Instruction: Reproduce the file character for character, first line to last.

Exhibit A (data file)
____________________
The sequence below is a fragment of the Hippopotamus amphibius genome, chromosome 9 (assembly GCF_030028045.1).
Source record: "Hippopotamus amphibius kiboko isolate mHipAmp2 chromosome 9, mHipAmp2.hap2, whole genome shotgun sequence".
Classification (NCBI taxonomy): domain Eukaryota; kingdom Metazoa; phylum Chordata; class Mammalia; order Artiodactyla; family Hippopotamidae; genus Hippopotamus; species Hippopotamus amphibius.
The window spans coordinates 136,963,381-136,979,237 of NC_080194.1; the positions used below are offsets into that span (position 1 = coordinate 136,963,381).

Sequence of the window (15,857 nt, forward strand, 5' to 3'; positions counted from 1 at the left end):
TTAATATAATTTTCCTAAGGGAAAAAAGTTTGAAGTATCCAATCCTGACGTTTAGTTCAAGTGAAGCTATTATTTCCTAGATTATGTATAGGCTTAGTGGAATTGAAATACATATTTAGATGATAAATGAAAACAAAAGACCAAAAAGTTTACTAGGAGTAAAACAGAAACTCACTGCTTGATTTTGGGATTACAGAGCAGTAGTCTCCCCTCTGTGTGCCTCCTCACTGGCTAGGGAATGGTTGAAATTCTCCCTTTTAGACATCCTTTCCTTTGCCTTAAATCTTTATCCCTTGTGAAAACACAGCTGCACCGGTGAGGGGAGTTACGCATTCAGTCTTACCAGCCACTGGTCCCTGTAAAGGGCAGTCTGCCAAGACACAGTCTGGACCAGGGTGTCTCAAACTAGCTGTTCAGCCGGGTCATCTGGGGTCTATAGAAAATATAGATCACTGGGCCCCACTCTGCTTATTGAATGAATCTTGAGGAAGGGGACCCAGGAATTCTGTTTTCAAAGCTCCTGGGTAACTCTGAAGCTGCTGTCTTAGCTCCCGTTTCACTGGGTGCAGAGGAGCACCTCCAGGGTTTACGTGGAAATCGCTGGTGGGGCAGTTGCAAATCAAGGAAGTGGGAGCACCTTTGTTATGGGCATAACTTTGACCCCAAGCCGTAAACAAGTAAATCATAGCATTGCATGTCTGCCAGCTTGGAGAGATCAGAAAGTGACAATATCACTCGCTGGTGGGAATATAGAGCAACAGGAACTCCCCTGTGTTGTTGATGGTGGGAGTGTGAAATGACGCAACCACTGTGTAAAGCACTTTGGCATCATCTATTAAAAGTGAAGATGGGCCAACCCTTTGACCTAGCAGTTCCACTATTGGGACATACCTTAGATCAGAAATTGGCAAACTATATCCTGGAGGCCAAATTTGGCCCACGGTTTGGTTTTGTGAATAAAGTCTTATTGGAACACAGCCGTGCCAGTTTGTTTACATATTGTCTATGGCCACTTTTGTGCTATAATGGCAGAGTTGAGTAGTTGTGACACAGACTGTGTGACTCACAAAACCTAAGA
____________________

The sequence below is a fragment of the Hippopotamus amphibius genome, chromosome 9 (assembly GCF_030028045.1).
Source record: "Hippopotamus amphibius kiboko isolate mHipAmp2 chromosome 9, mHipAmp2.hap2, whole genome shotgun sequence".
Classification (NCBI taxonomy): domain Eukaryota; kingdom Metazoa; phylum Chordata; class Mammalia; order Artiodactyla; family Hippopotamidae; genus Hippopotamus; species Hippopotamus amphibius.
The window spans coordinates 136,963,381-136,979,237 of NC_080194.1; the positions used below are offsets into that span (position 1 = coordinate 136,963,381).

Sequence of the window (15,857 nt, forward strand, 5' to 3'; positions counted from 1 at the left end):
TTAATATAATTTTCCTAAGGGAAAAAAGTTTGAAGTATCCAATCCTGACGTTTAGTTCAAGTGAAGCTATTATTTCCTAGATTATGTATAGGCTTAGTGGAATTGAAATACATATTTAGATGATAAATGAAAACAAAAGACCAAAAAGTTTACTAGGAGTAAAACAGAAACTCACTGCTTGATTTTGGGATTACAGAGCAGTAGTCTCCCCTCTGTGTGCCTCCTCACTGGCTAGGGAATGGTTGAAATTCTCCCTTTTAGACATCCTTTCCTTTGCCTTAAATCTTTATCCCTTGTGAAAACACAGCTGCACCGGTGAGGGGAGTTACGCATTCAGTCTTACCAGCCACTGGTCCCTGTAAAGGGCAGTCTGCCAAGACACAGTCTGGACCAGGGTGTCTCAAACTAGCTGTTCAGCCGGGTCATCTGGGGTCTATAGAAAATATAGATCACTGGGCCCCACTCTGCTTATTGAATGAATCTTGAGGAAGGGGACCCAGGAATTCTGTTTTCAAAGCTCCTGGGTAACTCTGAAGCTGCTGTCTTAGCTCCCGTTTCACTGGGTGCAGAGGAGCACCTCCAGGGTTTACGTGGAAATCGCTGGTGGGGCAGTTGCAAATCAAGGAAGTGGGAGCACCTTTGTTATGGGCATAACTTTGACCCCAAGCCGTAAACAAGTAAATCATAGCATTGCATGTCTGCCAGCTTGGAGAGATCAGAAAGTGACAATATCACTCGCTGGTGGGAATATAGAGCAACAGGAACTCCCCTGTGTTGTTGATGGTGGGAGTGTGAAATGACGCAACCACTGTGTAAAGCACTTTGGCATCATCTATTAAAAGTGAAGATGGGCCAACCCTTTGACCTAGCAGTTCCACTATTGGGACATACCTTAGATCAGAAATTGGCAAACTATATCCTGGAGGCCAAATTTGGCCCACGGTTTGGTTTTGTGAATAAAGTCTTATTGGAACACAGCCGTGCCAGTTTGTTTACATATTGTCTATGGCCACTTTTGTGCTATAATGGCAGAGTTGAGTAGTTGTGACACAGACTGTGTGACTCACAAAACCTAAGA